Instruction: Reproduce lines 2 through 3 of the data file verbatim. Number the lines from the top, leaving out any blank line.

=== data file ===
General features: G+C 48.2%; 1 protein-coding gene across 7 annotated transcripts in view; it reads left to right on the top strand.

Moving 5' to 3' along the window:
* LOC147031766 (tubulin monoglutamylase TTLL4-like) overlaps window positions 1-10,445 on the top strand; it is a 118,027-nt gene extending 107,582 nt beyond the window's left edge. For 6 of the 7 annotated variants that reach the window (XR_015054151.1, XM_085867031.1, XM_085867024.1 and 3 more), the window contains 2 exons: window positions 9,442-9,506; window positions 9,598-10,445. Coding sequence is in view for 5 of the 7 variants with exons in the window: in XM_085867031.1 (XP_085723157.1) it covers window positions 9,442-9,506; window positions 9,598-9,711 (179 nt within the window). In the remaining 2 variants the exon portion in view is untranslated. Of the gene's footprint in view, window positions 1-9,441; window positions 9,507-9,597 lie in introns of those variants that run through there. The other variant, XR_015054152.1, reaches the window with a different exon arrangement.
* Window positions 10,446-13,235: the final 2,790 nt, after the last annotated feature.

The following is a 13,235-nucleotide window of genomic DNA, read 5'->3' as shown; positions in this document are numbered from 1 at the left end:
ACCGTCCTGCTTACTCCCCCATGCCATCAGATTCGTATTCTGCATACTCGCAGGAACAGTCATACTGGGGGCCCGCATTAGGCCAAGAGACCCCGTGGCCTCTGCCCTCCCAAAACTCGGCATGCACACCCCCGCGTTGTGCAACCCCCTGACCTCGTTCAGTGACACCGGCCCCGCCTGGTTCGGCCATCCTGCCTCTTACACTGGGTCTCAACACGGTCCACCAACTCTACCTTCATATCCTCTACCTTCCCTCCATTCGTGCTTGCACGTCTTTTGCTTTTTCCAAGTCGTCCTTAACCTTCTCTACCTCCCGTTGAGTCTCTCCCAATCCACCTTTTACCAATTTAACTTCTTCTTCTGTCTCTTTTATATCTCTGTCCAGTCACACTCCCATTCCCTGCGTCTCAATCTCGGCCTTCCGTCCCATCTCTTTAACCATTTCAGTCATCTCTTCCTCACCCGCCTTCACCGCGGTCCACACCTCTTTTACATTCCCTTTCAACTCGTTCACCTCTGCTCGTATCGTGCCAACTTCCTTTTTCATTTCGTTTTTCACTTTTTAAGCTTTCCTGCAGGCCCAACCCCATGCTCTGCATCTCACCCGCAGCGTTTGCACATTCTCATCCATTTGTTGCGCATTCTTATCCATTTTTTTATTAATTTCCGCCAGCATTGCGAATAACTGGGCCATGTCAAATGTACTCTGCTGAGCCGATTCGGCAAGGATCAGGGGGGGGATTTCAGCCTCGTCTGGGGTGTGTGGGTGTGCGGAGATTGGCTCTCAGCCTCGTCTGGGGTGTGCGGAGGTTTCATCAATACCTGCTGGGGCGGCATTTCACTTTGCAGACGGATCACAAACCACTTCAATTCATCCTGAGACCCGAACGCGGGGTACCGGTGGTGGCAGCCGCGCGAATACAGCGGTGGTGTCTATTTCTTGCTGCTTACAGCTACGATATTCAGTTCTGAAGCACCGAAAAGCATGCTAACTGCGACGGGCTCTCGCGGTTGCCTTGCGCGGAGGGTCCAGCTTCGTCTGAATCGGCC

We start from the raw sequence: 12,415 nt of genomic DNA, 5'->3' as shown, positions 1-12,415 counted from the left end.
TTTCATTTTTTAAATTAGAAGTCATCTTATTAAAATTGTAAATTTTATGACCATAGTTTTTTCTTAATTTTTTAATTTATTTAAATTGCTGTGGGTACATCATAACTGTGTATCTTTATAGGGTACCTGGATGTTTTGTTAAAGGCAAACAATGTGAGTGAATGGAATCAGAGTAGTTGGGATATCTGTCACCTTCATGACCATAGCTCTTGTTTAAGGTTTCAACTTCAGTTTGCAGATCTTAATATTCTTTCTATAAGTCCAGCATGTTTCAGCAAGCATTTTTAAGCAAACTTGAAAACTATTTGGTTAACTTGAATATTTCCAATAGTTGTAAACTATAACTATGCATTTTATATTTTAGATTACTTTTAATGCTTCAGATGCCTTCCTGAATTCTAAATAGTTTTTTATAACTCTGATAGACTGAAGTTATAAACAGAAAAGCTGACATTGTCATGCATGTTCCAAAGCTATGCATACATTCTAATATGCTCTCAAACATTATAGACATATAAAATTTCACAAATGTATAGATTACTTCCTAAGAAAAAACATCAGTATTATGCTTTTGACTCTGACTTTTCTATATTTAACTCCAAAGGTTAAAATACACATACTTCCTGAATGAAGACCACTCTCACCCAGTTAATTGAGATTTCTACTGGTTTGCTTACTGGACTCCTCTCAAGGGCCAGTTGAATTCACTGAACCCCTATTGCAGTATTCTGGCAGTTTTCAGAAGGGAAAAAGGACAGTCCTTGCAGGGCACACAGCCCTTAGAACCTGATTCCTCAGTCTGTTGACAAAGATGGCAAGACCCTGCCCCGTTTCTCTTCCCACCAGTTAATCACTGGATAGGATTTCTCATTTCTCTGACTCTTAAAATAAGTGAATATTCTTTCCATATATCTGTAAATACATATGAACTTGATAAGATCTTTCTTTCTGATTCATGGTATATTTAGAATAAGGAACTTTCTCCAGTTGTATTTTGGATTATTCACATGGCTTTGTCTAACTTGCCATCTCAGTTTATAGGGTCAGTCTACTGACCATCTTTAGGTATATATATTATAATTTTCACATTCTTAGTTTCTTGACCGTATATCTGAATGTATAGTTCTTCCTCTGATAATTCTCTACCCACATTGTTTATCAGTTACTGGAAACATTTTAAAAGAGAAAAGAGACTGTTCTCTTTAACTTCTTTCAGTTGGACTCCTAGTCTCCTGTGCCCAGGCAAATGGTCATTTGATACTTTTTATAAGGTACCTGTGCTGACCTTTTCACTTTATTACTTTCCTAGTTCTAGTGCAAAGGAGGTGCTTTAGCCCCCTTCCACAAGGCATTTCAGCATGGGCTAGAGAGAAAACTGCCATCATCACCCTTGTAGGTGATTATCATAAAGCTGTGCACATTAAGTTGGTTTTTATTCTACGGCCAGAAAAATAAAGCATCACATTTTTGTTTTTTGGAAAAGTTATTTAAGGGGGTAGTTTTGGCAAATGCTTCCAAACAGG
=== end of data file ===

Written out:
Moving 5' to 3' along the window:
* LOC147031766 (tubulin monoglutamylase TTLL4-like) overlaps window positions 1-10,445 on the top strand; it is a 118,027-nt gene extending 107,582 nt beyond the window's left edge. For 6 of the 7 annotated variants that reach the window (XR_015054151.1, XM_085867031.1, XM_085867024.1 and 3 more), the window contains 2 exons: window positions 9,442-9,506; window positions 9,598-10,445. Coding sequence is in view for 5 of the 7 variants with exons in the window: in XM_085867031.1 (XP_085723157.1) it covers window positions 9,442-9,506; window positions 9,598-9,711 (179 nt within the window). In the remaining 2 variants the exon portion in view is untranslated. Of the gene's footprint in view, window positions 1-9,441; window positions 9,507-9,597 lie in introns of those variants that run through there. The other variant, XR_015054152.1, reaches the window with a different exon arrangement.